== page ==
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What Are Co-Occurring Disorders?
Co-occurring disorders or dual diagnosis is when a person has a mental health disorder and a substance use disorder. Each disorder is primary and independent of the other disorder. This means each disorder has a life of its own and is not dependent on the other disorder for its cause, continuation, or progression. Each disorder does not have an affect on the other in the disease process, as well as in the recovery process, in the same way other co-occurring medical illnesses affect each other like diabetes and heart disease.
This is the reason a dual diagnosis requires dual treatment. Long-term, simultaneous treatment of psychiatric disorders and substance disorders are necessary for success. Serious and Persistent Mental Illnesses (SPMI) like schizophrenia or mood disorders, as well as substance dependence, are medical disorders. At first that statement may sound strange, but it is important to begin to think of these illnesses as medical disorders.
First, it is true that these disorders are medical disorders of the brain. All organs of the body can experience a disorder, malfunction, imbalance, or deficiency that results in either a short or long-term illness. For example, pancreatitis is a medical disorder of the organ called the pancreas. A heart condition is the result of the malfunction of the heart. Diseases of the thyroid are caused by an imbalance in the thyroid gland. Diabetes result from a deficiency in the pancreases. Likewise, the brain is also an organ of the body and can be vulnerable to disorders, malfunctions, imbalances, or deficiencies. serious and persistent mental illnesses (SPMI) and substance dependence are also medical disorders of an organ of the body…the brain.
Second, it helps a person to understand they are not their illness. A disease, illness, or disorder does not define a person. A person with diabetes is a person first. The same is true for a medical disorder of the brain, whether it is a mental illness, addiction, or both. A person is still an individual with unique qualities and strengths. They are simply a person with a medical problem that needs treatment and a recovery plan.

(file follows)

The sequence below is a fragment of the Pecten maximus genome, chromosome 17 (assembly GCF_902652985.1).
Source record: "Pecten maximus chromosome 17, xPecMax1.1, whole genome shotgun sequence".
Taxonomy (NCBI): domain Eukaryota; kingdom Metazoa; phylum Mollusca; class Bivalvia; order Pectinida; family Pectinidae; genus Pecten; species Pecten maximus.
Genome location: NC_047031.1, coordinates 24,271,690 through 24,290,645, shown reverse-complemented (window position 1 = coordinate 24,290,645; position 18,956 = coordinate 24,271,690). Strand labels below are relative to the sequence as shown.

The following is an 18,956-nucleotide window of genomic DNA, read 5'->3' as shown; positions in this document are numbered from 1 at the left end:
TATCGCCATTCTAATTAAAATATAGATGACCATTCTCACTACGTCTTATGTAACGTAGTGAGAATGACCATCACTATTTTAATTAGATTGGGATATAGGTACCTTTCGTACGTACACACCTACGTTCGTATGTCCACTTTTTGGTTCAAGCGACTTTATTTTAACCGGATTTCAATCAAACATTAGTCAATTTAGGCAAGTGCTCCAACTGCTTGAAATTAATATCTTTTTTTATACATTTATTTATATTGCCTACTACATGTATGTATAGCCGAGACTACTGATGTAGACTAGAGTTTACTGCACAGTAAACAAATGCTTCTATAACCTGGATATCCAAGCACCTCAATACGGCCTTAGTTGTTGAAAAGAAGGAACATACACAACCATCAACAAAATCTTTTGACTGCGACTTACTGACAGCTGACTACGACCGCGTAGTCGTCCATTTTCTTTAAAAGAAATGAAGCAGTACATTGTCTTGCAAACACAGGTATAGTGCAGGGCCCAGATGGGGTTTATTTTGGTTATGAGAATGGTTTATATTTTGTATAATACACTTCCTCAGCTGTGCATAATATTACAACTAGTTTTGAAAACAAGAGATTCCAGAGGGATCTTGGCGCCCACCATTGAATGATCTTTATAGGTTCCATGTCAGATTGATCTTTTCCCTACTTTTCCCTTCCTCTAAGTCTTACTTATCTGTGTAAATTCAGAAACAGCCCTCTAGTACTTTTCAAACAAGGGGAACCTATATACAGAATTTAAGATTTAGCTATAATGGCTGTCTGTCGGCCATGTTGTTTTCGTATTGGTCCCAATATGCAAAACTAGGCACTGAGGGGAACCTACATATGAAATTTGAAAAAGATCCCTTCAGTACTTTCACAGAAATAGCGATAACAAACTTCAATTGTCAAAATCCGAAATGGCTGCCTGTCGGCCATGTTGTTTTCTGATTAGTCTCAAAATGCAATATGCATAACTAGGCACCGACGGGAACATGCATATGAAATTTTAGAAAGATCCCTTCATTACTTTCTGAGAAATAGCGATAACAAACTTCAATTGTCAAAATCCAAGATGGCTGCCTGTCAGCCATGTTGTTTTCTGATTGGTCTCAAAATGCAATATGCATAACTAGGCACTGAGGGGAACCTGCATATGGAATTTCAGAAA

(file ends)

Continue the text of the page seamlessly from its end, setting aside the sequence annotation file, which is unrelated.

Third, identifying these disorders as medical disorders leads to acceptance. It is not helpful for people to judge themselves for having a medical condition. This is true for all illnesses, but especially psychiatric and substance disorders. Judgmental thinking may be a caused by a mistaken weak character in the case of a psychiatric disorder or weak willpower in the case of substance dependence. Understanding that both disorders are medical disorders can lead to a non-judgmental acceptance. Acceptance can then pave the way for the willingness for integrated treatment for those who need it the most.
Check out Part 2 here.
For information on addiction and treatment options, contact a treatment provider today.
Dr. Cindy Hardy is a Licensed Psychotherapist with over 17 years of experience in the mental health and substance abuse field. She is a professional member of the National Association of Addiction Professionals (NAAP) and Licensed Professional Counselors Association of Georgia (LPCA). Dr. Hardy holds a Doctorate Degree in Behavioral Health, Masters in Psychology, and Master in Health & Human Services from Upper Iowa University and Grand Canyon University.